29Oct Séamus Ahearne: Sceptre and crown must tumble down…

New World In The Morning 

(Roger Whitaker)

 The Dying Swan (ballet)!

It happened a week ago. The Spire of the Annunciation Church in Finglas West, Dublin, came down. We saw the barricades surround the church over recent weeks. The great stained-glass window came out. Then the Spire toppled on Thursdays. It was captured on film. It was like a coffin being lowered. Our response was visceral. This great landmark was gone. A whole history was smashed at that moment. This bold symbol of God in Finglas had died. Everyone who came into Finglas was always greeted by this statement: ‘God is here. Reach up and reach out. God has come down among us and we have stretched out to the heaven.’ Something deep inside us was savaged. We have become small again. All those characters of the past who built that Church; who crowded in the home of the church (sacristy); who were full of faith and colourful as the great community of the West – something very rich had died. We feel lost, lonely, bereft. The death of the Spire screams at us – we must build a new church in a different world and we feel very inadequate and almost helpless. It was the funeral of a whole culture.

Artists:

Lavinia Fontana’s painting: The Visit of the Queen of Sheba to King Solomon is in the news these days. She was probably the first female career artist. I hear that her husband remained at home to mind the children. Jack Yeats had a programme called ‘The man who painted Ireland’ last week. His outlook/attitude was contrasted with his brother, the poet William, Butler Yeats. Jack was quiet. William wasn’t. Both loved Sligo. Jack was in love with the ordinary. He loved to paint. He saw the water and the hills and heard them speaking. He saw the artist’s role as painting the human dilemma. My fellow town’s man Fergus Lyons, has an Exhibition in Kilcock Gallery, these coming days. Fergus’s work is magnificent in its vitality. The colours take over the onlooker and become a partner in the dance of life. His father Peadar taught me. His sister Nuala was a very special friend in our family. Despite all my schooling, I know so little. I still wonder how did I find my way through so much education and remain so ignorant! Those artists teach me. The poets teach me. Music teaches me. Nature teaches me. God speaks through those who actually see something more and see it differently.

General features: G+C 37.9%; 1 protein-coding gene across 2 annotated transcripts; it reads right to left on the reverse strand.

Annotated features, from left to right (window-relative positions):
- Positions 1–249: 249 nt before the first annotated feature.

Doing a new thing:

Is 43.19. ‘No need to recall the past. No need to think about what was done before. See I am doing a new deed even now it comes to light; can you not see it? ‘ It is a mighty line. As we age; we can get lost in the past. As the Church appears to be dying; we can take refuge in other days and so called better days. The death of the Spire (in Finglas) is not the end of the world even if it feels like that. The vicious virus which has hijacked the whole world hasn’t locked us up completely. The closed churches and the disappearing priesthood is not the end of faith. The incarnation occurs daily and if we don’t see it, we are without faith. The Synodal Pathway is a new language. If the reality seeps into our consciousness, rather than be used for linguistic gymnastics, then this new thing will become obvious in our daily lives. I fear a take-over by the theorists on this Synodal thing. In so many ways, it is simple. Respect. Listen. Travel together. Believe in the God within the experience of every person. Share the companionship of the journey. Be in Communion. Listen and learn. Be humble. Eucharist then couldn’t be the preacher’s monopoly or his podium only. It would be a shared listening and an exchange of graciousness. It has to happen for all leaders but must especially happen locally. It isn’t another version of a voting democracy. It is the cruel and demanding word called discernment. It is steeped in Godliness. It is graced. It has to be practical. Be real. Be local. Be sensible. Look in the mirror to ensure that each of us is doing what it takes.